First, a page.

The Moments We Miss

Historians say that George Washington lost every battle before finally winning the war. This sums up my feelings toward children’s ministry. Most of you can relate. From the moment we first enter a new church, we feel “led” toward children’s ministry. Likely because some lovely, gray-haired matriarch of the church has you by the wrist and is dragging you toward the Sunday school classrooms.

Well maybe it’s not quite that bad. But few can argue that there is no small amount of pressure on anyone without a church ministry to do his or her duty among the little ones. I’ve tried to argue that this is not my calling. I will certainly do more harm than good. A parent will complain about the duct tape encasing her angel upon pick-up.

My protests go unheard.

And so the battles commence. I’ve spent many a Sunday service with the more precious of our youth. Specifically, 3rd or 4th grade boys. Usually the “invitation” goes something like “Oh, you’re a man in relatively good shape…no history of heart problems? Good, you get the boys.”

No history of heart problems yet.

So I spent my allotted number of Sundays instructing those who find excruciating any activity that doesn’t involve firearms, real or imaginary. They are quick to shift their discomfort in my direction. I am given activity sheets and a lesson plan. These are completed in 5 minutes. Then I spend my remaining hour attempting to teach biblical values in a story form involving small arms.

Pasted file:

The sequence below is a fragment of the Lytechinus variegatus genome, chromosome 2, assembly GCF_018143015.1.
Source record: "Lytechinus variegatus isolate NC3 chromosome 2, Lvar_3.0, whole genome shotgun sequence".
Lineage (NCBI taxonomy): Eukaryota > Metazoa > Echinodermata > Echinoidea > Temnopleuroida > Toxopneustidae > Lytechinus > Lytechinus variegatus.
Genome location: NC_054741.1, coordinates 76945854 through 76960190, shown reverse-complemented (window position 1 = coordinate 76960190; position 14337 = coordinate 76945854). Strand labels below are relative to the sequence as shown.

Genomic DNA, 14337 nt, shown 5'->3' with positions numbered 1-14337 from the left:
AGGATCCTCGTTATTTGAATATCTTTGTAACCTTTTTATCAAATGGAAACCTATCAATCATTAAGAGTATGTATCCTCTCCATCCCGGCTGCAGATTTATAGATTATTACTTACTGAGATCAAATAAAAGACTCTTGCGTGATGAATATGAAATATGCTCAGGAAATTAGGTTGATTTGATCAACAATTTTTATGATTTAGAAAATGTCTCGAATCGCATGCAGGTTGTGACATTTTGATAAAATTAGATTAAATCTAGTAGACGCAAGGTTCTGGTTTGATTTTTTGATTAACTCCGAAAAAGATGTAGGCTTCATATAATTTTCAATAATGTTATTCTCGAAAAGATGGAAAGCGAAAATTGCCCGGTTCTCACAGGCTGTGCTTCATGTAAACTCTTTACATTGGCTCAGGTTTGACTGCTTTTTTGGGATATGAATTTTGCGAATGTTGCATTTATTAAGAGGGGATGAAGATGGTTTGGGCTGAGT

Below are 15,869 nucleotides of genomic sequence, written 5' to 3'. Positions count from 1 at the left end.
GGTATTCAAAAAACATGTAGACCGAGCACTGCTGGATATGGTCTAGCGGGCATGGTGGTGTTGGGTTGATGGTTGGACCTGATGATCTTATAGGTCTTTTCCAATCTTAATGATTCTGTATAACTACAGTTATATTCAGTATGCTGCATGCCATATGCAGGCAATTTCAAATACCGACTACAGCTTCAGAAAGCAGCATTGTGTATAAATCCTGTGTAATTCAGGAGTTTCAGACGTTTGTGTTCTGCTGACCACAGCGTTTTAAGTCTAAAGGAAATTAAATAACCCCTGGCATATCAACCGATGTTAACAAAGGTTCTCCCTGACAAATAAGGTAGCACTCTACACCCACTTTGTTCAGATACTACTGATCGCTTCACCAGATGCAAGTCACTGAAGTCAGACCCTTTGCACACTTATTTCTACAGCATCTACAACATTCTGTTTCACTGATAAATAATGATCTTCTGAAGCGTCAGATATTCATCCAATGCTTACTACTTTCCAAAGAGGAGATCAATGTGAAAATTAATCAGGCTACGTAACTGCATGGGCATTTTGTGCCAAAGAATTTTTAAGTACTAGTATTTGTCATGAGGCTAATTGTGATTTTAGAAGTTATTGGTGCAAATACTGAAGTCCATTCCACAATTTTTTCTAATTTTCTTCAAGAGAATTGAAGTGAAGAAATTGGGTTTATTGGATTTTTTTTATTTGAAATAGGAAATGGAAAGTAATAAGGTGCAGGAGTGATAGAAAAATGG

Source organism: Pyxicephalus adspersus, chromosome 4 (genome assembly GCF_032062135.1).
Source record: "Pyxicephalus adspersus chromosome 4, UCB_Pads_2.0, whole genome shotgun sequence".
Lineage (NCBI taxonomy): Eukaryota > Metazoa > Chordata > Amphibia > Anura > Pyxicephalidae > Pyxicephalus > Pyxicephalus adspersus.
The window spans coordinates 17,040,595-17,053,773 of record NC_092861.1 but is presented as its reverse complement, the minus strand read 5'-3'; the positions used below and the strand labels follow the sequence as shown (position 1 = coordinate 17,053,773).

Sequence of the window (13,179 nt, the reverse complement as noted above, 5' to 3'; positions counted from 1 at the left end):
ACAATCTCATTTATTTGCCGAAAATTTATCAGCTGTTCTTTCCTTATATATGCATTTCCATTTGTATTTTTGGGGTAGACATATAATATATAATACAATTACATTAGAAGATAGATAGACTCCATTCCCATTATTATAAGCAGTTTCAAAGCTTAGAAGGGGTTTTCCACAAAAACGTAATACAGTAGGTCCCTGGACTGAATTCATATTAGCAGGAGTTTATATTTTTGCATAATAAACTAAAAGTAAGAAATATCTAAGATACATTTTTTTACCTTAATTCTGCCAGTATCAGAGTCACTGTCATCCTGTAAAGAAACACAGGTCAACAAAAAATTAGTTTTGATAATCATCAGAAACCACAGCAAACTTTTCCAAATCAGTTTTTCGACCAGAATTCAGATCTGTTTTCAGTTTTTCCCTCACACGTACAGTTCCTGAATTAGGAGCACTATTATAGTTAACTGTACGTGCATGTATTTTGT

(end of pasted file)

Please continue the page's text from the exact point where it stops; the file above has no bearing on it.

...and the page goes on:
Somehow, I survive the year. Usually on the last day, after our hour of sour, my boys line up and, to my astonishment, hug me and ask if I’ll be their teacher next year. This never ceases to perplex me. My wife finds it equally perplexing when I respond to my annual invitation in the affirmative. “Again?” she asks. “Haven’t you learned your lesson?”

“As a matter of fact,” I say, “I have.”

We will rarely know the moment we touch a heart. The moment will pass like a million before it and we will continue our day, believing nothing has changed. For one person, be it child or adult, much has changed. It must suffice that we know those moments exists. The proof that our efforts are not in vain will not be revealed soon, maybe not at all before the Great Reunion.

So, if you’ll excuse me. I have to outfit Joshua and his Israelites with some Stinger launchers and AR-15s. See you Sunday. Downstairs.


I am a husband, dad, Christian, and writer. Not necessarily in that order. It took me thirty years to turn my life over to my Redeemer. It's taken another ten to figure out what it is He has in store for me. My first novel, Now I Knew You, will be released in March, 2015. I pray that God will allow me to write many more before calling me home.

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